As I have written about previously, government debt becomes very painful once you take low interest rates out of the equation.  For example, if Greece could borrow all of the money that it wanted to borrow at zero percent interest, it would not have a debt problem.  But now the yield on 2 year Greek bonds is over 30 percent, and there is not a government on the face of the earth that can afford to pay interest that high for long.

Unfortunately for Italy, this could just be the beginning of rising interest rates.  Just recently, Moody’s warned that it may be forced to downgrade Italy’s Aa2 debt rating at some point within the next couple of months.

If things continue to unravel in Italy, all of the credit agencies may downgrade Italy sooner rather than later.

The frightening thing about Italy is that a financial crisis has a way of exposing corruption, and there are very few countries that can match the kind of corruption that goes on in Italy.

As a child, I had the chance to live in Italy.  I love Italy.  The people are friendly, the weather is great, the architecture is amazing and the food is spectacular.  I will always have great affection for Italy and I will always cheer for the Italian national team when the World Cup rolls around.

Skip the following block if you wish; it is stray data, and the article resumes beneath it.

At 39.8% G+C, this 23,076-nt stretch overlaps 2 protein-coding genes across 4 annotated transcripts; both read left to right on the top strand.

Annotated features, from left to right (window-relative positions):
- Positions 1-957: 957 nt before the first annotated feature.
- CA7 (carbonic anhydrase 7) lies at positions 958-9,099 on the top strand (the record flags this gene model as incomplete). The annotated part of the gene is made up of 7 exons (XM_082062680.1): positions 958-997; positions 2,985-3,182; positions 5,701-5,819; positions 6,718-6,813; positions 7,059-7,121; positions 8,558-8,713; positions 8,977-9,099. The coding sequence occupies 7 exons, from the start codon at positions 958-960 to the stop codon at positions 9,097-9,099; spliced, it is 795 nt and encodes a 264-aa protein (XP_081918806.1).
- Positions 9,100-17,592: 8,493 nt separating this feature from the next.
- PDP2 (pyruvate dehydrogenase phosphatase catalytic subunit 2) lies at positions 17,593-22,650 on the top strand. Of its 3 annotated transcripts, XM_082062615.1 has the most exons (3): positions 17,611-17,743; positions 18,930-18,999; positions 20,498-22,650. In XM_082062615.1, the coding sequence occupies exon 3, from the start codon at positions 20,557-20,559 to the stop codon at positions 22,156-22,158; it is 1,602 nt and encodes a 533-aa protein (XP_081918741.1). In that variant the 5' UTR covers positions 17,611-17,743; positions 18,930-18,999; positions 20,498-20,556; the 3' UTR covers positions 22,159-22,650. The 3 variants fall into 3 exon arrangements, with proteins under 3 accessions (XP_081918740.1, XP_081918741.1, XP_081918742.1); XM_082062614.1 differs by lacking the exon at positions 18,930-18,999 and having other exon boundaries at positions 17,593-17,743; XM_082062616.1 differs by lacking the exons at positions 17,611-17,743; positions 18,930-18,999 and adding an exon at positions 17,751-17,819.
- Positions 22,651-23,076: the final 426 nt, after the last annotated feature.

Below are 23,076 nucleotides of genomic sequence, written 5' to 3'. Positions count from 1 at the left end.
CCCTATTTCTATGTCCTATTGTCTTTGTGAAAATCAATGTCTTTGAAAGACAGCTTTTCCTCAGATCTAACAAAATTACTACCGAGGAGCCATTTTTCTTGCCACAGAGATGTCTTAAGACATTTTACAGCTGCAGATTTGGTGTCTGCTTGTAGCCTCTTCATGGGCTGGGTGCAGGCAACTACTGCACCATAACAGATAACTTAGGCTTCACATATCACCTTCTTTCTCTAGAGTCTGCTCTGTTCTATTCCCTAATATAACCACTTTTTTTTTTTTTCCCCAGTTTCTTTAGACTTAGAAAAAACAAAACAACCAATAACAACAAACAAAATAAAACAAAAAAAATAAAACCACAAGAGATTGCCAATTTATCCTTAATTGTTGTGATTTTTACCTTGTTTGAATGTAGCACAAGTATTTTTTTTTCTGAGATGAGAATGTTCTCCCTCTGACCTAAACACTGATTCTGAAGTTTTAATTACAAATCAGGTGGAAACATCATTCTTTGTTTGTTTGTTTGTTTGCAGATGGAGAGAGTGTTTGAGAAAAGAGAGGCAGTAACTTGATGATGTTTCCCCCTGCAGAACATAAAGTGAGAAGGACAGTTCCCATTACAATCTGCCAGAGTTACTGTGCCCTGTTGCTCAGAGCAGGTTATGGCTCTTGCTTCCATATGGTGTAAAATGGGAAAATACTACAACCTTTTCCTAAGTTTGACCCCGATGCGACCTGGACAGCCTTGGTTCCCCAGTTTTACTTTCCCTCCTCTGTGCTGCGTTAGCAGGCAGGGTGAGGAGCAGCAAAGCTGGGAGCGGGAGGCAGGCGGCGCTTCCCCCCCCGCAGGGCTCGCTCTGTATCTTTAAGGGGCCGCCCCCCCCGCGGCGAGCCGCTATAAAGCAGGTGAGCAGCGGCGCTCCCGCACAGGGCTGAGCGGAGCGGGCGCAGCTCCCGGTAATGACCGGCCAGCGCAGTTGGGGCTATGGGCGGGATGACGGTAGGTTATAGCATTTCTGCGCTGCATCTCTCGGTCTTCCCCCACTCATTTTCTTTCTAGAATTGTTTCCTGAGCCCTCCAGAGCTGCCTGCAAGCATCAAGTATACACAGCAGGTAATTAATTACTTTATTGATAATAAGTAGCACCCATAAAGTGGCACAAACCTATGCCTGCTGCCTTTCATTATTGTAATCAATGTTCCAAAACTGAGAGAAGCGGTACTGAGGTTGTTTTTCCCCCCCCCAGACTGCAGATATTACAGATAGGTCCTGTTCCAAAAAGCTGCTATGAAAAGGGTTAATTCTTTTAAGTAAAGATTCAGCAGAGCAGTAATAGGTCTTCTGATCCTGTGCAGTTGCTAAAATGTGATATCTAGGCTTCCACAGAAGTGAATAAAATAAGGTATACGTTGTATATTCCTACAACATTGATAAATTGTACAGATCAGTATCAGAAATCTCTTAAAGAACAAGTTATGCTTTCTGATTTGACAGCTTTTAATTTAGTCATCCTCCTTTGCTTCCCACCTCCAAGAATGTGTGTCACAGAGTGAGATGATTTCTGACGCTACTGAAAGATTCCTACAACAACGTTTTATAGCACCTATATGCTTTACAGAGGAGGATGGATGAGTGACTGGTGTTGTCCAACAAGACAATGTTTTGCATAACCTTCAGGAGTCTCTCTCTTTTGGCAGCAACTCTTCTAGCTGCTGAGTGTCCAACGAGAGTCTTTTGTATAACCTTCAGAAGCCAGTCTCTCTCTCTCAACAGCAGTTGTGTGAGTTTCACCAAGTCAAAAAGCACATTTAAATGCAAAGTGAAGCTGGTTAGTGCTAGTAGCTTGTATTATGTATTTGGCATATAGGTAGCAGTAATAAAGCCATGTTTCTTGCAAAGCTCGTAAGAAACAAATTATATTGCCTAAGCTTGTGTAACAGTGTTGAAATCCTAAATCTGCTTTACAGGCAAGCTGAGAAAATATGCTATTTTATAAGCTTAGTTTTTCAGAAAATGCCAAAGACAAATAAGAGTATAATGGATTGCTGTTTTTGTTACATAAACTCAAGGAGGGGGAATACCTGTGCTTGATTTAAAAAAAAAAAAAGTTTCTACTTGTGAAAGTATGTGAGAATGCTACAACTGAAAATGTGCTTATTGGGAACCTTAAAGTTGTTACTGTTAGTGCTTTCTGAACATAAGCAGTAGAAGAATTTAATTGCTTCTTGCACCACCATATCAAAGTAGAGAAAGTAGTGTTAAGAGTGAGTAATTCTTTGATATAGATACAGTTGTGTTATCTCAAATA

However, I also know that corruption is deeply ingrained into Italian culture.  It is simply a way of life.

Just check out the prime minister of Italy.  Silvio Berlusconi is the consummate Italian politician.  He is greatly loved by many, but it would take days to detail all of the scandals that he has been linked to.

At this point, Berlusconi has become a parody of himself.  Each new sex scandal or financial scandal just adds to his legend.  Italy is one of the only nations in Europe where such a corrupt politician could have stayed in office for so long.

Not that the U.S. government is much better.  Our government becomes more corrupt with each passing year.

But the point is that if a financial collapse happens in Italy and people start “turning over rocks” it could turn up all sorts of icky stuff.

So what is Europe going to do if Italy needs a bailout?

Well, they are probably going to have to fire up the printing presses because it would probably take a whole lot more euros than they have right now.

The truth is that the EU has now entered a permanent financial crisis.  You have a whole bunch of nations that have accumulated unsustainable debts and that cannot print their own currencies.  The financial system of the EU as it is currently constructed simply does not work.

Some believe that the sovereign debt crisis will eventually cause the breakup of the EU.  Others believe that this crisis will cause it to be reformed and become much more integrated.

In any event, what just about everyone can agree on is that the financial problems of Europe are not going away any time soon.  For now, EU officials are keeping all of the balls in the air, but if at some point the juggling act falters, the rest of the world better look out.

A financial crash in Europe would be felt in every nation on earth and it would be absolutely devastating.  Let’s hope that we still have some more time before it happens.

Michael Snyder is the editor of The Economic Collapse Blog